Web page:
The ONS figures would suggest fairly similar levels of overall fraud as the previous year, with 4.4 million fraud offences reported for the 12 months to September 2020. However, TransUnion sees a varied picture from the different bodies within the National Fraud Intelligence Bureau for the same period. Action Fraud reported a 4% rise, UK Finance reported a 23% increase and Cifas reported a 9% decrease.
In conclusion, Gunnell told Security Matters: “As well as the nuances of the different reporting methods, we must also take into account the fact that fraud is often going unreported. Our own research into this last year showed that 75% of COVID-related fraud had not been reported.”
TransUnion expects to see continuing fluctuations in the different types of fraud as the nation navigates its way through the pandemic. Vigilance is going to be key. As well as having all the essential checks in place, businesses can educate consumers to help them spot some of the signs and notify their customers when known scams are circulating.
Cyber crimes going unreported
Also commenting on the ONS bulletin for Crime in England and Wales for the year ending September 2020, Richard Hall (senior associate in the Data Protection and Cyber Security team at DWF) explained: “When compared to previous reports, the ONS figures in this latest document show that there was a fluctuation in the number and type of crimes committed/reported during the 2020 lockdown periods in England and Wales. However, one continuing trend that can be seen from the data is the low number of computer misuse offences reported by individuals, with an estimated 29,094 computer misuse offences reported.”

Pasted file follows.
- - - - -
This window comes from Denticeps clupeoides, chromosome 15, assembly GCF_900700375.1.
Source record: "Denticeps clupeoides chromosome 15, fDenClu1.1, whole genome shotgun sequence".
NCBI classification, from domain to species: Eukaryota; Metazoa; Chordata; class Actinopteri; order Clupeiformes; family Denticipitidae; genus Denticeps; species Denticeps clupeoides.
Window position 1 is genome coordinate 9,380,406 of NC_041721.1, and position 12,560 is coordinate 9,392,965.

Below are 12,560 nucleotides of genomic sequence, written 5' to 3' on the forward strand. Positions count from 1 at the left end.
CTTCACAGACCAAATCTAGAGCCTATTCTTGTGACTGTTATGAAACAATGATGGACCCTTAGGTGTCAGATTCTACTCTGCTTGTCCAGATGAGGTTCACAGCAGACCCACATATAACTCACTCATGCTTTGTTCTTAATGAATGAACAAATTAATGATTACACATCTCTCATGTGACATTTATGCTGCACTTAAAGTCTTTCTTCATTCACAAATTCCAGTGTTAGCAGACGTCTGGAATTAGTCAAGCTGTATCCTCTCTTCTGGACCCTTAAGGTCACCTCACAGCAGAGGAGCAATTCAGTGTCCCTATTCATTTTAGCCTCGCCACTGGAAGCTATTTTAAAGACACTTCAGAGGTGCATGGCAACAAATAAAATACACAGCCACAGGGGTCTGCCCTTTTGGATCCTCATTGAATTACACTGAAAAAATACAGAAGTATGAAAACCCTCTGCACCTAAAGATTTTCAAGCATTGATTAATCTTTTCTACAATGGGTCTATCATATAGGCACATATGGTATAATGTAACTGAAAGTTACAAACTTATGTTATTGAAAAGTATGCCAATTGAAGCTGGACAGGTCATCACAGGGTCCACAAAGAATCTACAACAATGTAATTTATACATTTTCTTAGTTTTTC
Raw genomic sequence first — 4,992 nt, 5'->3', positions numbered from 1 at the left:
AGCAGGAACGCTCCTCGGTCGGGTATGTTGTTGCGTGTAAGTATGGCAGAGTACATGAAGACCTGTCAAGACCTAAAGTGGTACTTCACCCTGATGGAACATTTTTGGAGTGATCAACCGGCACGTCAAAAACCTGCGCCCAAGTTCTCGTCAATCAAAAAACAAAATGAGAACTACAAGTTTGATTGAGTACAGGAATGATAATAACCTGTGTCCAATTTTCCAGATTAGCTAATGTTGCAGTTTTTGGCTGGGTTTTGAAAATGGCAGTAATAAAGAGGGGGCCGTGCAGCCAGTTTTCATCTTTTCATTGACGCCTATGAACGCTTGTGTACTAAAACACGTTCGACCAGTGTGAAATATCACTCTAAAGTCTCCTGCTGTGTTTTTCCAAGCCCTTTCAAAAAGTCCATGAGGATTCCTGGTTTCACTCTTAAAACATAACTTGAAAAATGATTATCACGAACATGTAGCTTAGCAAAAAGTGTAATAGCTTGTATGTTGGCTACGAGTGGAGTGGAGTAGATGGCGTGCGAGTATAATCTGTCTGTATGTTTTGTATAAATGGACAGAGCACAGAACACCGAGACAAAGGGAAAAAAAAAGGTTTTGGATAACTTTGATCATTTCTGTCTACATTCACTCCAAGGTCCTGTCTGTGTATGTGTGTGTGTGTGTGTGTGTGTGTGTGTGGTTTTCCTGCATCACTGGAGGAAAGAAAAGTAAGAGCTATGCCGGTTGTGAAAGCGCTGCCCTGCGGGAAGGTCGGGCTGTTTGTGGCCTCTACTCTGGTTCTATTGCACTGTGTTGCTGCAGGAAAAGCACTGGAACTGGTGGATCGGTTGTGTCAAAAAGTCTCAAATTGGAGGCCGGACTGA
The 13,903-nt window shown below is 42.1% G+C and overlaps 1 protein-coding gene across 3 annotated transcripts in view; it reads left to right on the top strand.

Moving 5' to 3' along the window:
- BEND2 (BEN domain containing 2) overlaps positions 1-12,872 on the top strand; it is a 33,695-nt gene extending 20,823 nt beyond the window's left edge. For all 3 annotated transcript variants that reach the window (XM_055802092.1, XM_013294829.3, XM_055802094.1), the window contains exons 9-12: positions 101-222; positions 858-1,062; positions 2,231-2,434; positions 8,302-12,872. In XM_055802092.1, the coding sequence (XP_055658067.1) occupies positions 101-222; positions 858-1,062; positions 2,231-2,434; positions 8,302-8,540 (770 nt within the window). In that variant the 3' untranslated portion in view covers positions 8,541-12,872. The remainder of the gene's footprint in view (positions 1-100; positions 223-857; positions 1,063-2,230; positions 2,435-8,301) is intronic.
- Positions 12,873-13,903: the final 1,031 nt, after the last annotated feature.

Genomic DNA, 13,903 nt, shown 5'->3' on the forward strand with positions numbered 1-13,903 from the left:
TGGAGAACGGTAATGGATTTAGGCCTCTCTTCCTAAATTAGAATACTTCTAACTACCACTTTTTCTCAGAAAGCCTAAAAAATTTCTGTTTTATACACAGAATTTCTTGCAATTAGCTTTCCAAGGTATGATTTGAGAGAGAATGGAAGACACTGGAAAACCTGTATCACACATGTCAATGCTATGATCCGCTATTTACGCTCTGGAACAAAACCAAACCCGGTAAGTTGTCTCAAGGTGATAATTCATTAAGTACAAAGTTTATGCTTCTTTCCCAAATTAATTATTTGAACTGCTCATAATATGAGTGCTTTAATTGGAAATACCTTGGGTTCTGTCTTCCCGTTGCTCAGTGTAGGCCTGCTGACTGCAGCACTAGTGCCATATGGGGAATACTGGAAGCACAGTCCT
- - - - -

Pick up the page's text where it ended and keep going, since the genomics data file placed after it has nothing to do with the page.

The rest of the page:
He added: “When compared to the 1.7 million computer misuse offences estimated to have been committed during the same period [telephone-operated Crime Survey for England and Wales], this becomes a worrying statistic for the relevant authorities tasked with computer misuse enforcement and prevention.”
Elaborating on this issue, Hall observed: “Given the victim blame culture that exists with these offences, as well as the general public perception that there’s limited action that the relevant authorities can or will take against the offending criminals, it’s perhaps not surprising to see such low numbers of reports being made. In turn, the low level of criminal complaints, combined with the potentially high gains that can be made from cyber crimes, makes these offences an attractive proposition for would-be criminals. This is only likely to perpetuate as the world starts to look at longer-term remote working conditions.”
As far as Hall’s concerned, there’s no doubt that more can – and must – be done by the relevant authorities to tackle and prevent cyber crimes. “We should all be asking questions to scrutinise and hold the relevant authorities to account. However, on the evidence of the data available, we all need to take some responsibility and can all start to help through the most basic of actions. We can start by reporting these offences when they arise and making a concerted effort to change attitudes towards these offences. Just because someone makes a mistake to allow one of these crimes to be committed, that doesn’t make the actions of the malicious actor any less criminal.”
Hall concluded: “If the relevant authorities are not even being told about these offences when they arise, they stand no chance of making real progress against the growing criminal activities in cyber space. In that scenario, many criminals will go unpunished. This in turn creates greater risks for individuals and businesses alike and keeps much of the onus on individuals and businesses to tackle cyber crimes at their own cost.”